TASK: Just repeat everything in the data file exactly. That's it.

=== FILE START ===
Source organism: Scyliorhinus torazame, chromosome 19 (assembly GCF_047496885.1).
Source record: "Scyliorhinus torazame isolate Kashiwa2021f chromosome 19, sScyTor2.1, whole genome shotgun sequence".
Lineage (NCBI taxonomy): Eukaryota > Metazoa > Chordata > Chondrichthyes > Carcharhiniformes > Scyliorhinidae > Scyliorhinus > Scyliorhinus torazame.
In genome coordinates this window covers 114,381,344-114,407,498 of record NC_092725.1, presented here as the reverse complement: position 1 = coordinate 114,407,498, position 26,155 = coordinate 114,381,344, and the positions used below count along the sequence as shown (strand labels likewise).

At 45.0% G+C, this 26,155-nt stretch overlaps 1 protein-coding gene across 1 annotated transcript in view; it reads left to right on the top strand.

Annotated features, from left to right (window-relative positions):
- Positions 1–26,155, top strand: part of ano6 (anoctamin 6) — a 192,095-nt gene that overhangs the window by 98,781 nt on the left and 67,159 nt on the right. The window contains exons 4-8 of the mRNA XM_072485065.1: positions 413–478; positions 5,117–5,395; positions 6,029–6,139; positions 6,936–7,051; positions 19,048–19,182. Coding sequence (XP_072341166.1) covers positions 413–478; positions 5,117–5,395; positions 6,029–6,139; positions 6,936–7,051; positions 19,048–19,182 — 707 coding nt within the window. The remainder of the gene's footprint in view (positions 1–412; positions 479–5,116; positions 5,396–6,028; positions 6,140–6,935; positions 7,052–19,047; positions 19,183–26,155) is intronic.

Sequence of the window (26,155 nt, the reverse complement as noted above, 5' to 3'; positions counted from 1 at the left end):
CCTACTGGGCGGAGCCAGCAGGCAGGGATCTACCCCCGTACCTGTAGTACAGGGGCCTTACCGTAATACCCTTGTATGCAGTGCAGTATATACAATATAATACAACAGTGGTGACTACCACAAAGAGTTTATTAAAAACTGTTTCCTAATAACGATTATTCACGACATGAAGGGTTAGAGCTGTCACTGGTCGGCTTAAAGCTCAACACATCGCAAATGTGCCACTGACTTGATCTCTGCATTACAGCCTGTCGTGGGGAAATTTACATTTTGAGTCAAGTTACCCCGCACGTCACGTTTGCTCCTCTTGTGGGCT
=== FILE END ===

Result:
Source organism: Scyliorhinus torazame, chromosome 19 (assembly GCF_047496885.1).
Source record: "Scyliorhinus torazame isolate Kashiwa2021f chromosome 19, sScyTor2.1, whole genome shotgun sequence".
Lineage (NCBI taxonomy): Eukaryota > Metazoa > Chordata > Chondrichthyes > Carcharhiniformes > Scyliorhinidae > Scyliorhinus > Scyliorhinus torazame.
In genome coordinates this window covers 114,381,344-114,407,498 of record NC_092725.1, presented here as the reverse complement: position 1 = coordinate 114,407,498, position 26,155 = coordinate 114,381,344, and the positions used below count along the sequence as shown (strand labels likewise).

At 45.0% G+C, this 26,155-nt stretch overlaps 1 protein-coding gene across 1 annotated transcript in view; it reads left to right on the top strand.

Annotated features, from left to right (window-relative positions):
- Positions 1–26,155, top strand: part of ano6 (anoctamin 6) — a 192,095-nt gene that overhangs the window by 98,781 nt on the left and 67,159 nt on the right. The window contains exons 4-8 of the mRNA XM_072485065.1: positions 413–478; positions 5,117–5,395; positions 6,029–6,139; positions 6,936–7,051; positions 19,048–19,182. Coding sequence (XP_072341166.1) covers positions 413–478; positions 5,117–5,395; positions 6,029–6,139; positions 6,936–7,051; positions 19,048–19,182 — 707 coding nt within the window. The remainder of the gene's footprint in view (positions 1–412; positions 479–5,116; positions 5,396–6,028; positions 6,140–6,935; positions 7,052–19,047; positions 19,183–26,155) is intronic.

Sequence of the window (26,155 nt, the reverse complement as noted above, 5' to 3'; positions counted from 1 at the left end):
CCTACTGGGCGGAGCCAGCAGGCAGGGATCTACCCCCGTACCTGTAGTACAGGGGCCTTACCGTAATACCCTTGTATGCAGTGCAGTATATACAATATAATACAACAGTGGTGACTACCACAAAGAGTTTATTAAAAACTGTTTCCTAATAACGATTATTCACGACATGAAGGGTTAGAGCTGTCACTGGTCGGCTTAAAGCTCAACACATCGCAAATGTGCCACTGACTTGATCTCTGCATTACAGCCTGTCGTGGGGAAATTTACATTTTGAGTCAAGTTACCCCGCACGTCACGTTTGCTCCTCTTGTGGGCT